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Tag Archives: extrinsic

The Project:

Mustangs directly off the range, One Trainer, Many Students, Communication through body language, Tools used only for safety, never to train.

The Goal:

To discover how far Equestrian Art can be developed solely using body language.


A Sense of Belonging


A question came up recently that strikes right to the core of what I do and why I teach.


“How do you reward behavior you like in your horse?”


My answer in true therapeutic form is to turn it around and ask you the same question with a twist: “How do you reward any behavior that you like from any of your friends?”


I would bet you can think about that for a little while and consider the ramifications of how differently we treat animals than we do humans. You might even think to ask why that is?


With our human friends we don’t have a bridle to release the pressure on as a reward (at least not in the social circles I travel in), and it’s generally thought a little strange if we hand out candy every time someone makes us smile.


So what do we do?


Maya Angelou suggests there are four things that we are asking each other all the time:

  1. Do you see me?
  2. Do you care that I’m here?
  3. Am I enough for you, or do you need me to be better in some way?
  4. Can I tell that I am special to you by the way you look at me?

When the answer is Yes, we have a sense of belonging that makes us feel safe in the world.


This need for safety in our community, and the feeling of belonging where we stand in time and space I believe runs true for humans and horses and dogs… and most likely many other species as well.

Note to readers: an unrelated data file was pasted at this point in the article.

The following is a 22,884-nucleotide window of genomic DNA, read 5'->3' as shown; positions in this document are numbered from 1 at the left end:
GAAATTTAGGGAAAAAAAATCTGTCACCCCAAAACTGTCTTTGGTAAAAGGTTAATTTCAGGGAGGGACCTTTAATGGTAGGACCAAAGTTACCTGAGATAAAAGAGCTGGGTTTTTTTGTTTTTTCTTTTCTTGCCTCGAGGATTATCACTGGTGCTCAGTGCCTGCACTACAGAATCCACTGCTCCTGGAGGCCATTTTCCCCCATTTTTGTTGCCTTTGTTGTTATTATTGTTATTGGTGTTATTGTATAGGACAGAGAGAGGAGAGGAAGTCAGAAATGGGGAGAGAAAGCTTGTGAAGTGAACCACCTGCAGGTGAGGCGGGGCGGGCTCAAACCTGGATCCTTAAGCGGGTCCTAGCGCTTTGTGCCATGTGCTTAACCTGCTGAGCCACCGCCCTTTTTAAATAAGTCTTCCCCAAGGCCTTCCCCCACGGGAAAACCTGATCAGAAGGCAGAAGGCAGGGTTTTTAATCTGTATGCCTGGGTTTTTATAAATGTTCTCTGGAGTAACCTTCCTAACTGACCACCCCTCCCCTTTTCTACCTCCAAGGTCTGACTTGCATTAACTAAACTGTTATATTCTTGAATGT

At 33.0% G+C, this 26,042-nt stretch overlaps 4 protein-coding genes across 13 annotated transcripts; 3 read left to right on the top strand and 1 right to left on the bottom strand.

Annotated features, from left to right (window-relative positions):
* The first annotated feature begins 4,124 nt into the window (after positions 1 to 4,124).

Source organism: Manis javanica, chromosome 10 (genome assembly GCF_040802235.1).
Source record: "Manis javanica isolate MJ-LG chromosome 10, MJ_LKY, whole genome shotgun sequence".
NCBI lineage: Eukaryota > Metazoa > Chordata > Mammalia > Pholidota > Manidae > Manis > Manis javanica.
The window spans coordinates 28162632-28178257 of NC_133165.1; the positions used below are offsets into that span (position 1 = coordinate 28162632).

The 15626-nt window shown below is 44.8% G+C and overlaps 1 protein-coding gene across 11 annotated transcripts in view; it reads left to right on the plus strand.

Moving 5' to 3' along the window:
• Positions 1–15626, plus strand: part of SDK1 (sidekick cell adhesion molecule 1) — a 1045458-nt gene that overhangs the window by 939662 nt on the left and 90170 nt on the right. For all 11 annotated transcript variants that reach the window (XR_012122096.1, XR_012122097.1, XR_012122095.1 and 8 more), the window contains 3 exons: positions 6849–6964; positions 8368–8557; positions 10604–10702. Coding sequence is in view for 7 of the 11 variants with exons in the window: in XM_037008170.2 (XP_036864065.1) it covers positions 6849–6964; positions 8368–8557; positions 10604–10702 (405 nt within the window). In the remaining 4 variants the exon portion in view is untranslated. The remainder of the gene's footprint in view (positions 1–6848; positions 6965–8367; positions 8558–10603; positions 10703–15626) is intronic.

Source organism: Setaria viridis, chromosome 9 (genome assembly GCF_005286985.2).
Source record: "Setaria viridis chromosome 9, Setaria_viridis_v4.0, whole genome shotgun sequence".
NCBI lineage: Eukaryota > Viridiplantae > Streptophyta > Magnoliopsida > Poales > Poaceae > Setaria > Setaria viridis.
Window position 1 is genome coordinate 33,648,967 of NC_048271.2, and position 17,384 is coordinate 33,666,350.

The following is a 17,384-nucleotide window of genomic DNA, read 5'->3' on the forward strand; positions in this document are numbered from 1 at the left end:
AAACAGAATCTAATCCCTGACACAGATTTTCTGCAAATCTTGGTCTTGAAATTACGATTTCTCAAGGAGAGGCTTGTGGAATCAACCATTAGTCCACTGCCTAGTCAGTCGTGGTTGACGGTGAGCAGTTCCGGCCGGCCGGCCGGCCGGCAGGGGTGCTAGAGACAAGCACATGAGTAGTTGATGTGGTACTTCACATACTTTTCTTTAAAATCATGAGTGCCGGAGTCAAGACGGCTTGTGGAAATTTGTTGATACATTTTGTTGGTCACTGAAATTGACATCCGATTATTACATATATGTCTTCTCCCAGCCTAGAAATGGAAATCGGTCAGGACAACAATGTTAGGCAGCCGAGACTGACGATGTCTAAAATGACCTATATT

This need I believe is the driving force for developing intrinsic motivation to do any of the things that get done in life.


Now let’s talk about intrinsic and extrinsic motivation for a moment. If we strip away the obvious and familiar EXTRINSIC motivators of pressure and metered reward, what we are left with is our body movements and personal choices in time and space.


When I find some way to express to my horse that:

  1. I see them.
  2. I care about them being there.
  3. They are enough as they are, or there is something within their capability they can do for me that makes them enough.
  4. They are obviously important to me by the way I act.


My expression of those four points would be EXTRINSIC motivators for a horse to choose to be with me. I have filled their needs and satisfied them with a sense of belonging with me.


Now, in Freedom Based Training we do our best to take all that a step further – INTRINSIC motivation.

INTRINSIC motivators are feelings that come from inside one’s self that seem to have no obvious source. INTRINSIC motivators are triggered feelings that come from the habitual patterning of the brain.


In other words, when EXTRINSIC motivators consistently cause good feelings, the brain patterns in such a way that all similar circumstances will tend to evoke the same good feelings for seemingly little or no reason.


I believe to the degree behaviors are INTRINSICALLY motivated they are stronger than behaviors that are EXTRINSICALLY motivated.


These are the theories that drive Freedom Based Training.


In the beginning of a relationship and periodically throughout a relationship with a horse I find it is very important to give them what I call Free Flow.


What this means is, they do not have to do anything to deserve my being in harmony with them. When they step, I step; when they look at something, I do also. While I offer this Free Flow to my horse, the four ideas are in play.


  1. I see them, and they know this because I respond – everything they do is important to me and responded to or anticipated!
  2. I care about them being there, and they know that because I watch their body language and I see where I should stand next and when I should move so their comfort levels perpetually increase.